Let us be clear, all populations in Syria and Iraq suffer tremendously. At the same time, however, the world often calls upon countries to protect the vulnerable communities and to grant them humanitarian aid. For instance, the Geneva communiqué from June 2012 on Syria or last year’s International Conference on the Victims of Ethnic and Religious Violence in the Middle East in Paris stressed that the international community has a duty to “protect the members of those threatened communities, which are particularly vulnerable.” Again, the native Arameans of Syria and Iraq, who are a vulnerable and threatened minority in need of aid, were not allowed to participate in or attend this conference.

Despite such clear language and good intentions, the vulnerable and threatened communities of Syria and Iraq are rarely identified or mentioned by name in such documents. This affords governments and NGOs room for arguing that all populations suffer equally, without acknowledging or even showing a readiness to examine whether the Aramean Christians – who do not need or ask for help just because they are Christians – qualify as a vulnerable group whose existence in their homeland is in danger today.

The UN Human Right Council’s Commission of Inquiry on Syria already acknowledged that Syria’s Christian minority is facing an “existential threat,” unlike Syria’s majority Sunni, Alawite, Kurdish and even Palestinian groups, all of whom number in the millions and who receive much state support from friendly nations. The indigenous Arameans of Syria and Iraq, however, are decimated, stateless and defenseless. Unlike other groups, they hardly receive any (state) support. Clearly, helping this vulnerable minority should not be an option to think about tomorrow, but an urgent necessity to act upon today!

Despite the lack of tangible and structural support to the Arameans, there seems to be a growing will to aid them. To reiterate my earlier premise, the basis of international aid will follow when the Aramean people, challenges and needs will be officially recognized by politicians and translated into declarations and resolutions, which then can be implemented by the necessary departments and public servants.
Arameans are thankful for the joint motion for a resolution “on the systematic mass murder of religious minorities by the so-called ‘ISIS’,” which was adopted by the European Parliament almost four months ago. It forms a good basis, but much more is needed. Therefore, we recommend that:

  1. Another EU Resolution is needed: on the one hand, it shall mandate a Special Rapporteur to monitor the alarming and deteriorating situation of the vulnerable minorities in the Middle East and publish (semi-)annual progress reports; on the other hand, it must call for the creation of a Fund for identified threatened minorities such the Arameans in the absence of recognition and state support in their home countries. Aramean civil society organizations, who are usually driven by dedicated volunteers carrying an impossible burden, should be able to tap into this fund as well. In particular, because they have a unique network and infrastructure in Syria and Iraq through which they can effectively reach those areas in their homeland which otherwise remain inaccessible or unaided by Western governments and NGOs.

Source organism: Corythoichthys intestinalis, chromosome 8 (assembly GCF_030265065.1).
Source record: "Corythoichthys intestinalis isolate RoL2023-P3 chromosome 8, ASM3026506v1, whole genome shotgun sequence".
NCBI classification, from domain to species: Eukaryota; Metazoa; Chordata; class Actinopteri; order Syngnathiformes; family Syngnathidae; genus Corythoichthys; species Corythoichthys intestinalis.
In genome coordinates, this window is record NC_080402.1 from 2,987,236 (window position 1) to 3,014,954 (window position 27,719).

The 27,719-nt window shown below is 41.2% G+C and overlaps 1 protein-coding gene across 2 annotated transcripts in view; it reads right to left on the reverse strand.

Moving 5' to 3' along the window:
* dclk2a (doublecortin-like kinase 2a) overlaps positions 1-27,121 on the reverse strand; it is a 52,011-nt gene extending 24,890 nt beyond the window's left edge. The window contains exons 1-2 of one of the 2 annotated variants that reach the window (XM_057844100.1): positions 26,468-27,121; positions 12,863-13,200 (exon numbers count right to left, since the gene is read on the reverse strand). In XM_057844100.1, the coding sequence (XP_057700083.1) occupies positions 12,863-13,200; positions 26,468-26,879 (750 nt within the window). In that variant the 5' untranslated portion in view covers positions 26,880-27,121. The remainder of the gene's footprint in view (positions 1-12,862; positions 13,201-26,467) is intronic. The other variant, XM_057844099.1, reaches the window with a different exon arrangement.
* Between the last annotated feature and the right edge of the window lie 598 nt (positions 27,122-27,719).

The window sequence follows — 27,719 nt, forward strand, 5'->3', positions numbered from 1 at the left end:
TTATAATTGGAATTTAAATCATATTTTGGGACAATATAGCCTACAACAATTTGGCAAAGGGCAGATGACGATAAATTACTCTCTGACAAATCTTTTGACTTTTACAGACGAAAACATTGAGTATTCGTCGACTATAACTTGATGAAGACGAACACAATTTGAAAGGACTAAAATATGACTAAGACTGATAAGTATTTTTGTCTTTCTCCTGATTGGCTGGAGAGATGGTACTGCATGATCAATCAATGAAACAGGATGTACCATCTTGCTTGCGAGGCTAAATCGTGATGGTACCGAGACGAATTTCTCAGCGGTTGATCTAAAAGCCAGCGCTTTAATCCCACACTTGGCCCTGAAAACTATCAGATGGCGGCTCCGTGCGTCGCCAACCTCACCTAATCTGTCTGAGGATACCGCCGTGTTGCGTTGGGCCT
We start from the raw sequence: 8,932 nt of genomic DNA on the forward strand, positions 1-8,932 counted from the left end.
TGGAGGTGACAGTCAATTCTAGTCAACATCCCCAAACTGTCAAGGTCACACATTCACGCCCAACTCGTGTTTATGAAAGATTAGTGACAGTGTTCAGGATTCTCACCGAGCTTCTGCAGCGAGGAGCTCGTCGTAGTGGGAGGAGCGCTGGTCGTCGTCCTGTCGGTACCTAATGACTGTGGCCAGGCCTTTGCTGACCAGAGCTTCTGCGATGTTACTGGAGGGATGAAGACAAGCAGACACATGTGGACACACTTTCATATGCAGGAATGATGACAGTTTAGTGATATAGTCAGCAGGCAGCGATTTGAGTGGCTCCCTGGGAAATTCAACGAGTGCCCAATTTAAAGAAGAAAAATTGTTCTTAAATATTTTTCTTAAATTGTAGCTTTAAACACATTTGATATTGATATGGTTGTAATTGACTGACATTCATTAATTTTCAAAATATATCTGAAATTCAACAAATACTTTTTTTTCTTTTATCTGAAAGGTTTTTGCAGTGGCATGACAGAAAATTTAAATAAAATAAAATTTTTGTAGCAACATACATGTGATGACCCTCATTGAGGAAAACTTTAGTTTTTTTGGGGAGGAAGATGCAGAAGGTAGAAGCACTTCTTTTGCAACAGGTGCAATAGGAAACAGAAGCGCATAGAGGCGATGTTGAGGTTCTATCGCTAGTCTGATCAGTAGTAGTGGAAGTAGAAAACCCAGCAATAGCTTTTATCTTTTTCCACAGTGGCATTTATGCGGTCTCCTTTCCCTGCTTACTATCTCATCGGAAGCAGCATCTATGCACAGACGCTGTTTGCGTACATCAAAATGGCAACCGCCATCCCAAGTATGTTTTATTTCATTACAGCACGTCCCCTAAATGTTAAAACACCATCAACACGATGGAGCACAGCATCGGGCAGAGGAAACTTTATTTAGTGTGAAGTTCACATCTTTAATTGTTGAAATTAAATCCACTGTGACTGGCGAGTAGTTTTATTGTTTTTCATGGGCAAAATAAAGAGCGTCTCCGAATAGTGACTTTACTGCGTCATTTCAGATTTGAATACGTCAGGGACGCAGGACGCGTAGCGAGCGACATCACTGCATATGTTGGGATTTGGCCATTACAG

2. Political groups of the European Parliament, such as the EPP which has hosted today’s conference, should place the question of the vulnerable minorities of the Middle East on the agenda of the EU Ministers of Foreign Affairs during their first monthly meeting. These Ministers should be asked to issue a joint declaration, which identifies and recognizes the threatened minorities of the Middle East and which gives political and financial support to vulnerable minorities like the Arameans so that they can be helped to survive in their homeland.
  3. MEPs would help the Arameans of Syria, Iraq, Turkey and Lebanon by creating and joining the Friends of the Aramean People Group in the European Parliament. The World Council of Arameans (Syriacs) will introduce this proposal soon to all MEPs and ask them to support the mission of raising more awareness about the Aramean people, their plight, their endangered Aramaic cultural heritage and the lack of international support for this stateless people.


In the last decades, the World Council of Arameans (Syriacs) has organized, attended and participated in many conferences concerning the deteriorating situation of the Aramean people in the Middle East. We regret to conclude that we in the West have been talking about burning issues in the Middle East, while the vulnerable minorities on the ground have received little to no help and consequently tens of thousands of Arameans have joined – and continue to join – their fellow people in the West.

Today we must be ready to acknowledge our past negligence and take lessons from our past inaction. While we have all the time of the world to talk about plans, proposals and strategies, the Arameans do not have the luxury of time. They cannot wait for us to consider sending them water, food, medicine and other basic necessities for their survival. Hopefully this conference will help make a real difference and change the worsening reality on the ground for the final remaining Arameans in Syria and Iraq.

We request your urgent help to ensure that they remain in their homeland and continue their role as peace makers, cultural entrepreneurs and ambassadors who carry the values and ideals that were the foundation for Western civilization. Imagine how good you would feel, if the EU would take a leadership position on the critical issue of their survival and implement short, medium and long term objectives to secure the future of the indigenous Aramean people in Syria, Iraq and Turkey. If we don’t act today, tomorrow it will be too late…